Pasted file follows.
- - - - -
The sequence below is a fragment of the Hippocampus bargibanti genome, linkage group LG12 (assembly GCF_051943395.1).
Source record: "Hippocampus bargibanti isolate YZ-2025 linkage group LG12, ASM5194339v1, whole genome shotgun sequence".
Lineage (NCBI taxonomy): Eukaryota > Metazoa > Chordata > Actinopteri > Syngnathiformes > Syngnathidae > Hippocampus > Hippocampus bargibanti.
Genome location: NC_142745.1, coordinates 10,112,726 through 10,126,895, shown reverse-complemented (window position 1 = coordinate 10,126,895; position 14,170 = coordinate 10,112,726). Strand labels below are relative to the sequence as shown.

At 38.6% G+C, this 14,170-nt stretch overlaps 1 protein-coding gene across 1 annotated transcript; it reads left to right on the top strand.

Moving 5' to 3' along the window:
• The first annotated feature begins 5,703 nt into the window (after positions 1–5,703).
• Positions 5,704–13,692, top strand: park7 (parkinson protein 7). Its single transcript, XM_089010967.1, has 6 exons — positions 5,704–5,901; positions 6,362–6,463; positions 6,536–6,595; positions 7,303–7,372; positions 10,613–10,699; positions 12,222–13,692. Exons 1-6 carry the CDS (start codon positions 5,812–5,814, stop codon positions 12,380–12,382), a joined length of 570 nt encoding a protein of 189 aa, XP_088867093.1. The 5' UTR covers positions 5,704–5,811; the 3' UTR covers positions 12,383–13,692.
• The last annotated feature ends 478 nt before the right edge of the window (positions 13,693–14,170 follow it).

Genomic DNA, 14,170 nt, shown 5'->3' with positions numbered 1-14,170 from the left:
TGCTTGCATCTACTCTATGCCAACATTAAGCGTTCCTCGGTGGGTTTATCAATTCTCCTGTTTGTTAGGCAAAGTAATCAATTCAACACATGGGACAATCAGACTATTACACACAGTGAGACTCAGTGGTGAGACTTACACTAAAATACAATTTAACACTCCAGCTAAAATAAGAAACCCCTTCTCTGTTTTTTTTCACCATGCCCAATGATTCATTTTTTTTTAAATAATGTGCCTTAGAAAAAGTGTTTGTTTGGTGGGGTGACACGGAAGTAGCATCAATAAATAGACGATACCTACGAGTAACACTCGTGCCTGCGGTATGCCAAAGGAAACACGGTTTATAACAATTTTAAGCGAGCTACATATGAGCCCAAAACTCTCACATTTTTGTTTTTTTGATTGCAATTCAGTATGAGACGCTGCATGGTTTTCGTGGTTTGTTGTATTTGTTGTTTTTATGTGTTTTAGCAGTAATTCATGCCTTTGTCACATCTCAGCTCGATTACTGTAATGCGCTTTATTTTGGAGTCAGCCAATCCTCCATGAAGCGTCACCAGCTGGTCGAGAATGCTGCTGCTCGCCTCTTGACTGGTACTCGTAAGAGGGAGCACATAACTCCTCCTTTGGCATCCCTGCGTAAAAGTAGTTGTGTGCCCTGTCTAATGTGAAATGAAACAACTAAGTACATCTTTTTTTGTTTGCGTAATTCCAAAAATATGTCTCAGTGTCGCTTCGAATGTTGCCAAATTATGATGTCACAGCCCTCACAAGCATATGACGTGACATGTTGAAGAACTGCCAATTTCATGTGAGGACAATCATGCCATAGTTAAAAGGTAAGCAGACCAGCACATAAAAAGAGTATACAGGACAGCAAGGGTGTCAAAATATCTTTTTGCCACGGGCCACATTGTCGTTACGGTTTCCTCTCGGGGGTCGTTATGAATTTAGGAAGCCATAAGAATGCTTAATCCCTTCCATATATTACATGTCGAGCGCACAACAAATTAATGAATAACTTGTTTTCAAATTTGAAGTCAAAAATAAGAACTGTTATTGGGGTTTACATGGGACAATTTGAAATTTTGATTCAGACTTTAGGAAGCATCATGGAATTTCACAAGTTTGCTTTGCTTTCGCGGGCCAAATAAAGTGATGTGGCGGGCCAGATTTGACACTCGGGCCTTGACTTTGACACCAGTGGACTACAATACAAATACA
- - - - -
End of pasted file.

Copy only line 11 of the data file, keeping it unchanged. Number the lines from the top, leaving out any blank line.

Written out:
TGCTTGCATCTACTCTATGCCAACATTAAGCGTTCCTCGGTGGGTTTATCAATTCTCCTGTTTGTTAGGCAAAGTAATCAATTCAACACATGGGACAATCAGACTATTACACACAGTGAGACTCAGTGGTGAGACTTACACTAAAATACAATTTAACACTCCAGCTAAAATAAGAAACCCCTTCTCTGTTTTTTTTCACCATGCCCAATGATTCATTTTTTTTTAAATAATGTGCCTTAGAAAAAGTGTTTGTTTGGTGGGGTGACACGGAAGTAGCATCAATAAATAGACGATACCTACGAGTAACACTCGTGCCTGCGGTATGCCAAAGGAAACACGGTTTATAACAATTTTAAGCGAGCTACATATGAGCCCAAAACTCTCACATTTTTGTTTTTTTGATTGCAATTCAGTATGAGACGCTGCATGGTTTTCGTGGTTTGTTGTATTTGTTGTTTTTATGTGTTTTAGCAGTAATTCATGCCTTTGTCACATCTCAGCTCGATTACTGTAATGCGCTTTATTTTGGAGTCAGCCAATCCTCCATGAAGCGTCACCAGCTGGTCGAGAATGCTGCTGCTCGCCTCTTGACTGGTACTCGTAAGAGGGAGCACATAACTCCTCCTTTGGCATCCCTGCGTAAAAGTAGTTGTGTGCCCTGTCTAATGTGAAATGAAACAACTAAGTACATCTTTTTTTGTTTGCGTAATTCCAAAAATATGTCTCAGTGTCGCTTCGAATGTTGCCAAATTATGATGTCACAGCCCTCACAAGCATATGACGTGACATGTTGAAGAACTGCCAATTTCATGTGAGGACAATCATGCCATAGTTAAAAGGTAAGCAGACCAGCACATAAAAAGAGTATACAGGACAGCAAGGGTGTCAAAATATCTTTTTGCCACGGGCCACATTGTCGTTACGGTTTCCTCTCGGGGGTCGTTATGAATTTAGGAAGCCATAAGAATGCTTAATCCCTTCCATATATTACATGTCGAGCGCACAACAAATTAATGAATAACTTGTTTTCAAATTTGAAGTCAAAAATAAGAACTGTTATTGGGGTTTACATGGGACAATTTGAAATTTTGATTCAGACTTTAGGAAGCATCATGGAATTTCACAAGTTTGCTTTGCTTTCGCGGGCCAAATAAAGTGATGTGGCGGGCCAGATTTGACACTCGGGCCTTGACTTTGACACCAGTGGACTACAATACAAATACA